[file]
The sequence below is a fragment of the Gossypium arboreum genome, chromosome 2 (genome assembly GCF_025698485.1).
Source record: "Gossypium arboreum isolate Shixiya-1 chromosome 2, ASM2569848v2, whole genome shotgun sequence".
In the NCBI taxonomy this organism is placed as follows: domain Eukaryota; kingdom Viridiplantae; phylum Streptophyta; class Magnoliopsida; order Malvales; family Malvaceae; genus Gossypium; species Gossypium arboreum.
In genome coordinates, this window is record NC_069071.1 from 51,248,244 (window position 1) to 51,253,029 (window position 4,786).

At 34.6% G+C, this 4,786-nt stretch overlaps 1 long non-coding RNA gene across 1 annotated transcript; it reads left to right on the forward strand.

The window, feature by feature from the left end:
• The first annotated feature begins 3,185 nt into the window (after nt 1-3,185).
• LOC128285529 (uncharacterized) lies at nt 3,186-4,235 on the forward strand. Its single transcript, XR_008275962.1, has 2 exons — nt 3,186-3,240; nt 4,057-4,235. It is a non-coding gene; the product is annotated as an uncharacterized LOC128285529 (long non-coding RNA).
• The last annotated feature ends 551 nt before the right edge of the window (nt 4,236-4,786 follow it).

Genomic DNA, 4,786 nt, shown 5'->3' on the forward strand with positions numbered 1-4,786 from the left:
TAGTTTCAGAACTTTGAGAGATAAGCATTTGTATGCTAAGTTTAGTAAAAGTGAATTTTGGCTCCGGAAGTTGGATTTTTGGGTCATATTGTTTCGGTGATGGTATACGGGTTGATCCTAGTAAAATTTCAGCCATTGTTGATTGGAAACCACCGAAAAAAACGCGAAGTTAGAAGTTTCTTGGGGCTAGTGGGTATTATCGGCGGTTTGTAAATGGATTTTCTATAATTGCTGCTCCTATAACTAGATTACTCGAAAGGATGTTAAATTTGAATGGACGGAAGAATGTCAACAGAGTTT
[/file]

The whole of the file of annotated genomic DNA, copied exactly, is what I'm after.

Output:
The sequence below is a fragment of the Gossypium arboreum genome, chromosome 2 (genome assembly GCF_025698485.1).
Source record: "Gossypium arboreum isolate Shixiya-1 chromosome 2, ASM2569848v2, whole genome shotgun sequence".
In the NCBI taxonomy this organism is placed as follows: domain Eukaryota; kingdom Viridiplantae; phylum Streptophyta; class Magnoliopsida; order Malvales; family Malvaceae; genus Gossypium; species Gossypium arboreum.
In genome coordinates, this window is record NC_069071.1 from 51,248,244 (window position 1) to 51,253,029 (window position 4,786).

At 34.6% G+C, this 4,786-nt stretch overlaps 1 long non-coding RNA gene across 1 annotated transcript; it reads left to right on the forward strand.

The window, feature by feature from the left end:
• The first annotated feature begins 3,185 nt into the window (after nt 1-3,185).
• LOC128285529 (uncharacterized) lies at nt 3,186-4,235 on the forward strand. Its single transcript, XR_008275962.1, has 2 exons — nt 3,186-3,240; nt 4,057-4,235. It is a non-coding gene; the product is annotated as an uncharacterized LOC128285529 (long non-coding RNA).
• The last annotated feature ends 551 nt before the right edge of the window (nt 4,236-4,786 follow it).

Genomic DNA, 4,786 nt, shown 5'->3' on the forward strand with positions numbered 1-4,786 from the left:
TAGTTTCAGAACTTTGAGAGATAAGCATTTGTATGCTAAGTTTAGTAAAAGTGAATTTTGGCTCCGGAAGTTGGATTTTTGGGTCATATTGTTTCGGTGATGGTATACGGGTTGATCCTAGTAAAATTTCAGCCATTGTTGATTGGAAACCACCGAAAAAAACGCGAAGTTAGAAGTTTCTTGGGGCTAGTGGGTATTATCGGCGGTTTGTAAATGGATTTTCTATAATTGCTGCTCCTATAACTAGATTACTCGAAAGGATGTTAAATTTGAATGGACGGAAGAATGTCAACAGAGTTT